The many reasons I'm relieved to have been a child of the 90s
- Credit: Sonya Duncan
There are many reasons why I’m glad to have been a teenager way back in the 1990s - rather than growing up in society today.
These include the ones that instantly make me sound like a boring old man, such as the music being better (true) and following football being more fun because the winners and losers were less likely to be determined by whom had the deepest pockets (also true).
Then there are the reasons that evoke a certain element of sadness, such as how different university life must be because of the staggering fees teens face, how much more vulnerable to mental health problems youngsters appear to be or the thought of how coronavirus must have ruined what should be the most stress free time of their lives.
And finally, there are the reasons that lead to a pledge that I must make sure my own children are given the knowledge and awareness of the long-lasting impact their actions as youngsters could have on the rest of their lives.
Hopefully I wasn't what you'd class as a 'wrong un' when growing up, but equally I can think of occasions from my youth when I'm pretty glad social media, Twitter, Facebook and video technology we're not as prevalent as they are now. I'll save the specific reasons for my memoir, just to keep you hanging on.
Don't get me wrong, I wasn't out and about commiting crimes or carrying out wrong-doings as such, but those of us who faced childhood pre the internet, didn't have to worry about the misdemeanours of youth still hanging around your neck many years on.
And this is one of the many things I shall be trying to teach my children as they grow up.
I don't believe many were completely perfect during their teenage years. Those that say they were are probably lying. Many possibly drank too much, acted up and made the sort of mistakes that come with still being in your formative years and not having the benefit of decades of life learning to look back on.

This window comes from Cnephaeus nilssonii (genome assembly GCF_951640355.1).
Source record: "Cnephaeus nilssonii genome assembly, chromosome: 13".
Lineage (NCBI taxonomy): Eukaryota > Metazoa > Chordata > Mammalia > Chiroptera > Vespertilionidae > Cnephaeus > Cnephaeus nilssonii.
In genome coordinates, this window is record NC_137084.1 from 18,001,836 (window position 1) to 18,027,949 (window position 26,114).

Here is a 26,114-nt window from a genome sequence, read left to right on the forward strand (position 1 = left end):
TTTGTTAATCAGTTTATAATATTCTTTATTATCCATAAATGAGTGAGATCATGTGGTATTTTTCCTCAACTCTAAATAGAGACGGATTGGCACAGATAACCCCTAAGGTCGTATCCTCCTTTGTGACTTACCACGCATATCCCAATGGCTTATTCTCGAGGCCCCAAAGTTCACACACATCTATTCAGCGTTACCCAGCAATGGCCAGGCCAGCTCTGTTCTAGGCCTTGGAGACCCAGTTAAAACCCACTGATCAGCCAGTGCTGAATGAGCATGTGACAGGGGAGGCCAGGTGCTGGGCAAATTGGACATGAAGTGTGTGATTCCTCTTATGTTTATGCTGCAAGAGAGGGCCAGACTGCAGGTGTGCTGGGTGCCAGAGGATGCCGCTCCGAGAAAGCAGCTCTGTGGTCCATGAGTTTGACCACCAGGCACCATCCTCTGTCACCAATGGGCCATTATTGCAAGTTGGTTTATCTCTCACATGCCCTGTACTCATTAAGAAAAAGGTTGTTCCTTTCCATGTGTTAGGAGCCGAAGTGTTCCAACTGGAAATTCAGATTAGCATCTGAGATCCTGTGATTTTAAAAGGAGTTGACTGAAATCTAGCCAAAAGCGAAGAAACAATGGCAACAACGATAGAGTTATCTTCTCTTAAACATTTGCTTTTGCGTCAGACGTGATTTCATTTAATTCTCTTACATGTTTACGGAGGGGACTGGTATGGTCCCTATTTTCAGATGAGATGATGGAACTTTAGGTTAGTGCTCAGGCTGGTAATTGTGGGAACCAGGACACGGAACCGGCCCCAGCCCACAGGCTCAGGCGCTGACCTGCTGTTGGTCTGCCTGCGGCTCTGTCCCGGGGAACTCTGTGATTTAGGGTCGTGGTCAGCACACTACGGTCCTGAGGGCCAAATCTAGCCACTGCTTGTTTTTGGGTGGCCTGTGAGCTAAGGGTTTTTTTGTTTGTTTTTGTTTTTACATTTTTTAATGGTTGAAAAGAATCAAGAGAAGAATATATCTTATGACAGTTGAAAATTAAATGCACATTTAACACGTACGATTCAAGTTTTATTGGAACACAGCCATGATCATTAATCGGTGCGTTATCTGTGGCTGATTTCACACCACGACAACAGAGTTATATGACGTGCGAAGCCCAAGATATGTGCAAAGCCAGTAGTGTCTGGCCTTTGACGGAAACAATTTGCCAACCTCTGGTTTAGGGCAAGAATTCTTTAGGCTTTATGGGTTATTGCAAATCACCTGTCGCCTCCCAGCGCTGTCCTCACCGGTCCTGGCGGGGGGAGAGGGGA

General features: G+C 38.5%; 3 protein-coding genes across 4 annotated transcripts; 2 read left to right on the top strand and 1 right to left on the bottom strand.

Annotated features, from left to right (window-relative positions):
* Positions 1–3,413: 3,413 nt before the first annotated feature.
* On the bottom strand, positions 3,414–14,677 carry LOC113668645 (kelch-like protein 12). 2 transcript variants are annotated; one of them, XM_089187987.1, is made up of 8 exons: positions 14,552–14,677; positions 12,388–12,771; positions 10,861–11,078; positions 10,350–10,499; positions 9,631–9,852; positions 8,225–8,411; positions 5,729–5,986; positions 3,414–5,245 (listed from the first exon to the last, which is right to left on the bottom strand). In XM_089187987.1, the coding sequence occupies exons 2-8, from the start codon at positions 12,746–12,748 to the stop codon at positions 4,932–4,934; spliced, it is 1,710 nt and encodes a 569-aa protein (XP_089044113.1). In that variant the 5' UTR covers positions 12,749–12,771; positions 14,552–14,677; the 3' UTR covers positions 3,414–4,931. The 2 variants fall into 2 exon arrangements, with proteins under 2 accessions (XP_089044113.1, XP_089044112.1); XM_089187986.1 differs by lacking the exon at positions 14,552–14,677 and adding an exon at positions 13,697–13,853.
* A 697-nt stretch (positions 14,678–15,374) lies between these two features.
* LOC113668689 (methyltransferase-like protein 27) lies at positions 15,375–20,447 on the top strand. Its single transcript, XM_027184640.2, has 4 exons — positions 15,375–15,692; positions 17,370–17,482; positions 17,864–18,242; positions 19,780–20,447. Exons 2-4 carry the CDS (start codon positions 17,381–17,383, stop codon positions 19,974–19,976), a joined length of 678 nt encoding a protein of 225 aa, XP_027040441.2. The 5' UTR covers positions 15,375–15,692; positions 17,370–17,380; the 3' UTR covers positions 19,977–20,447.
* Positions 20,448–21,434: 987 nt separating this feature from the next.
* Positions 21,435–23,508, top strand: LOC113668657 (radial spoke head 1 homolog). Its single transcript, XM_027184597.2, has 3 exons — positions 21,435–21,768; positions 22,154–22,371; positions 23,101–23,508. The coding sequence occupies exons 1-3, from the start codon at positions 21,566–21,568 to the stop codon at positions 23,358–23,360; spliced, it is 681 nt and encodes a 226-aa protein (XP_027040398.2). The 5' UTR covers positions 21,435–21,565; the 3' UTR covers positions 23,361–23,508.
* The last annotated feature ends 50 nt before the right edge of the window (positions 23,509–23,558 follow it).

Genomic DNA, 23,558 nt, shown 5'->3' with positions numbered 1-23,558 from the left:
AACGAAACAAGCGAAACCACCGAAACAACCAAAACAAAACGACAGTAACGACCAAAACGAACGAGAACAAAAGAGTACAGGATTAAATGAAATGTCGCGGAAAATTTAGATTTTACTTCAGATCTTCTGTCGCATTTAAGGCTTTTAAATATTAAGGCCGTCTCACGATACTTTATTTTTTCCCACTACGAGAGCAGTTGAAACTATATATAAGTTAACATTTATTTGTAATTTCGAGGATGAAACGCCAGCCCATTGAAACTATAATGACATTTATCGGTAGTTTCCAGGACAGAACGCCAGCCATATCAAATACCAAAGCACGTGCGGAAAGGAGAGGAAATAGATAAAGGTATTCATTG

But make an error of judgement or slip up now, and the internet or social media could ensure that it comes back to haunt you many years later.
- 1 The school where boys can wear skirts - but not shorts
- 2 Woman in her 20s dies in A47 crash
- 3 Cyclist in her 50s dies in A11 crash
- 4 Michael Bublé concert bans chairs and blankets from gig
- 5 Man jealous of ex-wife's new relationship burnt down house
- 6 Husband sues hospital over 'medical neglect' death of wife
- 7 How much will Great Yarmouth's new Marina Centre cost?
- 8 Norfolk's landmark vote to curb second homes
- 9 A11 reopens after air ambulance called to crash
- 10 Roadworks and closures to be aware of in Norfolk this week
And we've seen that come to fruition this week with the suspension of England cricketer Ollie Robinson for a series of racist tweets made when he was 18 and 19.
Robinson, now 27, has been dropped for England's next test, leading to much debate as to whether his suspension has been too heavy-handed, with Prime Minister Boris Johnson even criticising the decision.
For what it's worth, I think it's right that Robinson is suspended and I think the player himself has this week handled it the right way, by apologising and pledging to learn from what he said. I've no idea whether he still holds those views, but if he does someone needs to sit down and show him the error of his ways.
However, I do also believe we as a society should learn from the case and make sure there is an effective way to give youngsters today a full understanding that things they do when 16, 17, 18 or even younger, can still come back to haunt them many years on.
And also that views they hold when such an age, may not be the ones they hold many years on, so it might be best to think very carefully before posting them in such a way.
While I know our schools often feel they are unfairly handed numerous responsibilities that go beyond the academic, I do believe this awareness and education needs to start within the classroom.
Just as schools should be trying to equip youngsters with the knowledge and skills to better manage their mental and physical health so they can take it through to their adulthood, so too should they be helping to teach them this important lesson in life.